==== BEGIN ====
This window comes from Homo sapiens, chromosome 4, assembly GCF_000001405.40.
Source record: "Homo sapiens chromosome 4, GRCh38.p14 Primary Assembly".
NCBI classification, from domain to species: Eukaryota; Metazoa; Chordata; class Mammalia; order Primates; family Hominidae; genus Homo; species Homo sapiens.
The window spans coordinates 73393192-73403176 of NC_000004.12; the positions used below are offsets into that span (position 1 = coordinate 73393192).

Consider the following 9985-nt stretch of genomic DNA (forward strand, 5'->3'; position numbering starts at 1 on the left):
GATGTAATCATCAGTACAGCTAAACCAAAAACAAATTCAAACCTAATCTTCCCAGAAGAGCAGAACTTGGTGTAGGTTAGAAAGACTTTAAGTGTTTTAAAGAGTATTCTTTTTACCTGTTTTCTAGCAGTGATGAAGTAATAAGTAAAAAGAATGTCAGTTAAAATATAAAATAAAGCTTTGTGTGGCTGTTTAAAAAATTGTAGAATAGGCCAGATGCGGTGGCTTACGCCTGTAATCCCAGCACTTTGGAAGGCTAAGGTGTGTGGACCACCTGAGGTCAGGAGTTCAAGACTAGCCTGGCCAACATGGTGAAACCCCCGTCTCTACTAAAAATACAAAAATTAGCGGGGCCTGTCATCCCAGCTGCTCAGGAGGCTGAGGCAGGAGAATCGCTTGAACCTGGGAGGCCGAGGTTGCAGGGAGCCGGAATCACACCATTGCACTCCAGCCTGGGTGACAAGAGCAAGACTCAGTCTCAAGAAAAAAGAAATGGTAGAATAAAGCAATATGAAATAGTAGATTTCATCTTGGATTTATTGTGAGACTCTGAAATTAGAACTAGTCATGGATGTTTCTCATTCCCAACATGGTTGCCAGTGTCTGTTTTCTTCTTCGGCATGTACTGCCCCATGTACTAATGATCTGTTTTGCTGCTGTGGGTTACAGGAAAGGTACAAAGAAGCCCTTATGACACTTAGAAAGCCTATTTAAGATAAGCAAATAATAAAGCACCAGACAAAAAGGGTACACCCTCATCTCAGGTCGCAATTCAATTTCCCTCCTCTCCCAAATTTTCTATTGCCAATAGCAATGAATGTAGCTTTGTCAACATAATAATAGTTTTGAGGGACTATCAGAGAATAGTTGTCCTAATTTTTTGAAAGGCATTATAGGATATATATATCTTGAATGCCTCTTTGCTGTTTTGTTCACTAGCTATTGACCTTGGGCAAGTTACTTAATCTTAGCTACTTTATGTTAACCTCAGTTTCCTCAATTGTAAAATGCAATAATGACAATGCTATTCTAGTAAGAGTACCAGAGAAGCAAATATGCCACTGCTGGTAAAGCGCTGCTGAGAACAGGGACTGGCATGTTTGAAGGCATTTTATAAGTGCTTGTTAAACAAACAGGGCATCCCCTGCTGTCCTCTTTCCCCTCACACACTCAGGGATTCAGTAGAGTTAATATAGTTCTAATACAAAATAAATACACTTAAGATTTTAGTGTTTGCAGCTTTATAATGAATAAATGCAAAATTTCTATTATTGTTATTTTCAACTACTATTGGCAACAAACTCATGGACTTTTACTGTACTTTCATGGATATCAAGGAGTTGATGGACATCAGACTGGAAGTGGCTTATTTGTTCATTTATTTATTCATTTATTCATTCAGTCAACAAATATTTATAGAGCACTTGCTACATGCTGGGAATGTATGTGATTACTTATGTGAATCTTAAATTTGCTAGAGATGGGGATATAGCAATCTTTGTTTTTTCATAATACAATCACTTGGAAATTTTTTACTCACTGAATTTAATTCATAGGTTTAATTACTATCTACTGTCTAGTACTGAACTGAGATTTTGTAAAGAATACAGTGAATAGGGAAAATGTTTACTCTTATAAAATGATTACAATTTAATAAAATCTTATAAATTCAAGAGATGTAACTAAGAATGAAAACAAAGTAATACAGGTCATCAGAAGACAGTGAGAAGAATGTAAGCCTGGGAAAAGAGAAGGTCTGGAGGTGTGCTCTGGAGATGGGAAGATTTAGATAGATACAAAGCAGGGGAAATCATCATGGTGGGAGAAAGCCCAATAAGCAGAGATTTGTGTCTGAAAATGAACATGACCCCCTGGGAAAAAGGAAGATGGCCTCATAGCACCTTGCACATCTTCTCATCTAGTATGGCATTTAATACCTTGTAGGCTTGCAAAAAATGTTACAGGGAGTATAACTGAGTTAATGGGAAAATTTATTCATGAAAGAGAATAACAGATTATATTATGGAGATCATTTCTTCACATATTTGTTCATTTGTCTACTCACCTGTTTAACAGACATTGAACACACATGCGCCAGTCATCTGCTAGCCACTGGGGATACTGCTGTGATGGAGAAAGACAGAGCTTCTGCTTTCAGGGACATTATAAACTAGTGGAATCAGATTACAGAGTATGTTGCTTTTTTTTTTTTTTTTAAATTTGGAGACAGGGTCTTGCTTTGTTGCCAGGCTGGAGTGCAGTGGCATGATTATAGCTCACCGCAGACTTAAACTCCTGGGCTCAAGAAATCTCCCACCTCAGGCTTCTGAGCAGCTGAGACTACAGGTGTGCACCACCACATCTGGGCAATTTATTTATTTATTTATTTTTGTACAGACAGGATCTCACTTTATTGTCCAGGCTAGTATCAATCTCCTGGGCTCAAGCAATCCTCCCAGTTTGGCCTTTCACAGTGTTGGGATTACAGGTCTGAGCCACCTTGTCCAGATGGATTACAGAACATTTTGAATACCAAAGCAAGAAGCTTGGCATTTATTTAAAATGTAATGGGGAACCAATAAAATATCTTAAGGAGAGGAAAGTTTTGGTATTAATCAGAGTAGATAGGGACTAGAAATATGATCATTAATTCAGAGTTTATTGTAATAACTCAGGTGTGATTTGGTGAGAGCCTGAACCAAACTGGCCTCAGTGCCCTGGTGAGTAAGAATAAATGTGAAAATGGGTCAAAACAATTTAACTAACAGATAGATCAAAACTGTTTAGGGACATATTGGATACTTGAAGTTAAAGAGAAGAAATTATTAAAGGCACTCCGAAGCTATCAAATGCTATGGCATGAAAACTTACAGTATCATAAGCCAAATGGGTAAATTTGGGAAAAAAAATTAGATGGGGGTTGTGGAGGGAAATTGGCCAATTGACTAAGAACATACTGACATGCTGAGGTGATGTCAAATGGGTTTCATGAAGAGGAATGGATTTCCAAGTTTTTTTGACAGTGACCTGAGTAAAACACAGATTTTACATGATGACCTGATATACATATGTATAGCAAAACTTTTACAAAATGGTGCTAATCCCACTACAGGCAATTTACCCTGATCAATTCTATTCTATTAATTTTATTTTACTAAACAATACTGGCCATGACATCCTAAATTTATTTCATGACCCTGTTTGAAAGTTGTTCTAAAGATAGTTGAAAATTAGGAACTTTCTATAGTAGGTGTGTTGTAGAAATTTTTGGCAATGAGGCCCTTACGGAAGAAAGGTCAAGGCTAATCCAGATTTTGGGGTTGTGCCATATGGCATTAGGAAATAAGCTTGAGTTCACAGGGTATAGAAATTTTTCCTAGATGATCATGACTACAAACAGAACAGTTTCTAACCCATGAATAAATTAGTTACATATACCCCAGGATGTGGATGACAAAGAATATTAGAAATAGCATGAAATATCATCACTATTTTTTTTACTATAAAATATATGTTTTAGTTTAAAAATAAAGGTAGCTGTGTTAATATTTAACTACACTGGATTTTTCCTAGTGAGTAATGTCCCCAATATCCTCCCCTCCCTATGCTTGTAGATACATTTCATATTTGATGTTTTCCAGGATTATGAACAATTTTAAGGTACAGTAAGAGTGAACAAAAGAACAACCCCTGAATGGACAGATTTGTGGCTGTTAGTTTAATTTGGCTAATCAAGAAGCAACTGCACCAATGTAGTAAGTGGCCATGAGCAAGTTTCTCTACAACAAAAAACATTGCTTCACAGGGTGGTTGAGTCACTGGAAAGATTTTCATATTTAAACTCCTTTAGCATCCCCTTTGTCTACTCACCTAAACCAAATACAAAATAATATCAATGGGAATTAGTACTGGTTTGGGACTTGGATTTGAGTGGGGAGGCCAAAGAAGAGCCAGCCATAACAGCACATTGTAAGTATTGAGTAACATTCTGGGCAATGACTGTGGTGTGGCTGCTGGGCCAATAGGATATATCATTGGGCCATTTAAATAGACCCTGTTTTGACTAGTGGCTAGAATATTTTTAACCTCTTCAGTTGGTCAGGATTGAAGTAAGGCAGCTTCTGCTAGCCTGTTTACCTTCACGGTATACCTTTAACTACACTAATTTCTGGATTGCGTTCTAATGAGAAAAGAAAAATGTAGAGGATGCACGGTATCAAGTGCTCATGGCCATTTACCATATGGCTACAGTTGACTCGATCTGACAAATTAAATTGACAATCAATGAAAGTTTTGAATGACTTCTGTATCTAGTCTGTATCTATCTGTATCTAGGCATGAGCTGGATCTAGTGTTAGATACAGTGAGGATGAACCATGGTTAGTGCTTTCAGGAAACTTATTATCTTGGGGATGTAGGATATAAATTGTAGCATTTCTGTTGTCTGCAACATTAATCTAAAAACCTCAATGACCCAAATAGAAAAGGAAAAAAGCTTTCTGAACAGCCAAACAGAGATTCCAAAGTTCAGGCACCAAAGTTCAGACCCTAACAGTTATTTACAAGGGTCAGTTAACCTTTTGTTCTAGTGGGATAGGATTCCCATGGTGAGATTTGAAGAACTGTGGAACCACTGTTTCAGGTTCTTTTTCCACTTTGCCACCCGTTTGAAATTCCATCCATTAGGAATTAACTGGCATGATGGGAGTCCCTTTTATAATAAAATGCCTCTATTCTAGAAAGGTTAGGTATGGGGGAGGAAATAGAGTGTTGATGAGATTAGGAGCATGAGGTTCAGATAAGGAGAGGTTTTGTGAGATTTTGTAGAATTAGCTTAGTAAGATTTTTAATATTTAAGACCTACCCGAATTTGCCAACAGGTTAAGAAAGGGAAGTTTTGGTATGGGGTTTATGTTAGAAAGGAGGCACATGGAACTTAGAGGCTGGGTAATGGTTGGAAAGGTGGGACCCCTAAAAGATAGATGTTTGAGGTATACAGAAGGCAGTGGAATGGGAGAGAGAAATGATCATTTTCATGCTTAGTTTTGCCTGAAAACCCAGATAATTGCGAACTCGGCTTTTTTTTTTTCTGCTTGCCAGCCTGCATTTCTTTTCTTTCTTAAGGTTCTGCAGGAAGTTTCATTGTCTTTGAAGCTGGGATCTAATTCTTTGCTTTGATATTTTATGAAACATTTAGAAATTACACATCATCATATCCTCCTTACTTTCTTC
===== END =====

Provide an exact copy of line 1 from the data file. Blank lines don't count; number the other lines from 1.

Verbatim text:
This window comes from Homo sapiens, chromosome 4, assembly GCF_000001405.40.